10 tips for King Tut
It’s still a few days till the Tutankhamun spectacular opens at the Dome – so obviously I haven’t seen it yet. I’m not even one of the quarter of a million who have booked an advance ticket, so I imagine it’ll be a long time before I get in there. But I did catch the -- very similar -- version of the show that has been in the States (that's Chicago on the left). So I think I’m qualified to offer some tips. Or to be precise 5 tips for seeing the show, and 5 things to follow up with afterwards.
First . . . for seeing it:
One: Make a bee-line for the glorious alabaster cup carved in the shape of a lotus flower. Everyone goes weak at the knees about Tutankhamun’s gold. But for me this exquisite piece of stone wins every time. It’s got his name written on it, and it was found just at the entrance to the tomb, probably left there by robbers.
Two: Do some prep before you go. There’s more to this show than treasure, so get into Egyptian history and culture. It’ll help you get your money’s worth. As well as the exhibition’s own glossy guides, my favourites for quickly telling you what’s what are Ian Shaw’s, Ancient Egypt: a very short introduction or John Baines’s, Cultural Atlas of Ancient Egypt.
Three: Don’t forget Akhenaten. This show goes beyond King Tut (in fact, only a third or so of the objects are his). It has a lot to say about Akhenaten, his predecessor, and possibly father. Apart from the Tut treasure factor, “dad” was a much more interesting type, reigning in the middle of the fourteenth century BC and known for his commitment to monotheism. The art of his reign is really distinctive, eerily naturalistic, as you’ll see in the wonderful head in Gallery 5. Knocks on the head the idea that Egyptian art simply when on being the same for millennia.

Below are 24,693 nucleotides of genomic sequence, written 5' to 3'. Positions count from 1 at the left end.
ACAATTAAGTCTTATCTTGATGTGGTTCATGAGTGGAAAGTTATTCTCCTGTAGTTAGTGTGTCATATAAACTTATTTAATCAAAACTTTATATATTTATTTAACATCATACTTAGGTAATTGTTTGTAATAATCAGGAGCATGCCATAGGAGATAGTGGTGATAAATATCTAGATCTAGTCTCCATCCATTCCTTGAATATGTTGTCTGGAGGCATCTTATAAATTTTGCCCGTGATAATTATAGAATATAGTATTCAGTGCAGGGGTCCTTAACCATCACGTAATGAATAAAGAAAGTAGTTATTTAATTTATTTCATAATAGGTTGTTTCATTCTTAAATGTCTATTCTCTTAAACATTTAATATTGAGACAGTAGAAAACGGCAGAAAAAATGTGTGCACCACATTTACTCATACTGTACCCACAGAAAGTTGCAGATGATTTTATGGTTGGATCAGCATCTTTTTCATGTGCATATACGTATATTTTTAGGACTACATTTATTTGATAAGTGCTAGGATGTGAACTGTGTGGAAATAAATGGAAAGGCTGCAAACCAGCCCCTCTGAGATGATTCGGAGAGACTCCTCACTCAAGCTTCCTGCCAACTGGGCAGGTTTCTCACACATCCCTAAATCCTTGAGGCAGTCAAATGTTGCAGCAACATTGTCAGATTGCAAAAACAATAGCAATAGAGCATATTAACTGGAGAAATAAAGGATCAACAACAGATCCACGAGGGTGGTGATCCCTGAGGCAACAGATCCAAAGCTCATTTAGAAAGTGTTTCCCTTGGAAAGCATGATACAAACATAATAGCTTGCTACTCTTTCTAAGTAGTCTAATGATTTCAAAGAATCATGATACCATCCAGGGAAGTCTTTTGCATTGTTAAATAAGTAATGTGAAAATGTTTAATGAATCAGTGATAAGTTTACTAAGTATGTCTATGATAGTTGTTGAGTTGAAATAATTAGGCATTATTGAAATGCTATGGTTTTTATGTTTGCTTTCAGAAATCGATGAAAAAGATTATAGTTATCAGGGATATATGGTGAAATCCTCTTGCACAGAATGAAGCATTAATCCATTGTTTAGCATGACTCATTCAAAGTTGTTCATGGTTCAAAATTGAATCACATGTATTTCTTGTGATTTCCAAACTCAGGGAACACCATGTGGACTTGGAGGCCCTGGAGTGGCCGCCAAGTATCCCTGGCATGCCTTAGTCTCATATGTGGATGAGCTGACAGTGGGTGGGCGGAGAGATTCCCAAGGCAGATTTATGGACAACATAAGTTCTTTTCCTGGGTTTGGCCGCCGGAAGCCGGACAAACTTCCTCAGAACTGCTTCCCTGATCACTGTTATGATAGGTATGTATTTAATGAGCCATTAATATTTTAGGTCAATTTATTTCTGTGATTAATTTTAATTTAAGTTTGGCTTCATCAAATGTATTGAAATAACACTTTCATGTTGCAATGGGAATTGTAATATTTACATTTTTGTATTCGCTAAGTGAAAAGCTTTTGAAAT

Four: Don’t expect to see the big gold mask. The exhibition organisers are quite up front in saying that it was too fragile to travel, but people still come expecting to see it. Partly because the publicity material for the show (as you can see above) uses an image of something striking similar. Actually it’s a vastly blown up version of a small “coffinette”, about 16 inches long in all, which IS in the show – and which originally held the pharaoh’s liver.
Five: Be prepared to come face to face, in a way, with Tut. His mummy has just been unveiled in Egypt and isn’t here. But the last gallery contains his CT scans – and from these they’ve reconstructed his head in latex. It was controversial exhibit in the US. What colour should Tut have been? Many people were convinced that he should have been darker.
But now for some surprising places where you can follow the show up – all in the UK . . .
One: If you want the best view of Tut’s tomb this side of Egypt, then go to Dorchester (honest). This Tutankhamun Exhibition is a complete replica of most of it, launched after the British Museum show in 1972 – to carry on the flame of interest in all things Egyptian. Great place to take kids.
Two: For the real stuff. The British Museum is the obvious place, which is probably the best collection of Egyptian archaeology outside Egypt (don’t ask why). Amongst its other treasures, the BM has a great statue of Tutankhamun making traditional religious offerings to the traditional gods. Up yours to the monotheism of Akhenaten.
Three: The best really old-fashioned Egyptology Museum in the country is the Petrie Museum in University College London (right), started in 1892 by the redoubtable Amelia Edwards – who was behind so much of the beginning of professional Egyptology in this country. It’s due to move into new premises in 2008, so get to see it in its old setting soon.
Four: Another great collection is the University of Manchester Museum. And they have an inscribed stela (or slab) which probably shows Tutankhamun.
Five: A bit of a mystery here. It’s the Myers Museum at Eton College, which has an Egyptian faience plaque showing Tut himself drinking from a lotus cup just like the one in the show. I saw this some time ago at Eton, but their website now says that the museum is permanently closed. If anyone knows what has happened to it, do let us know. Maybe it’s now on display elsewhere? Or is it time to be reminding Eton of their charitable status?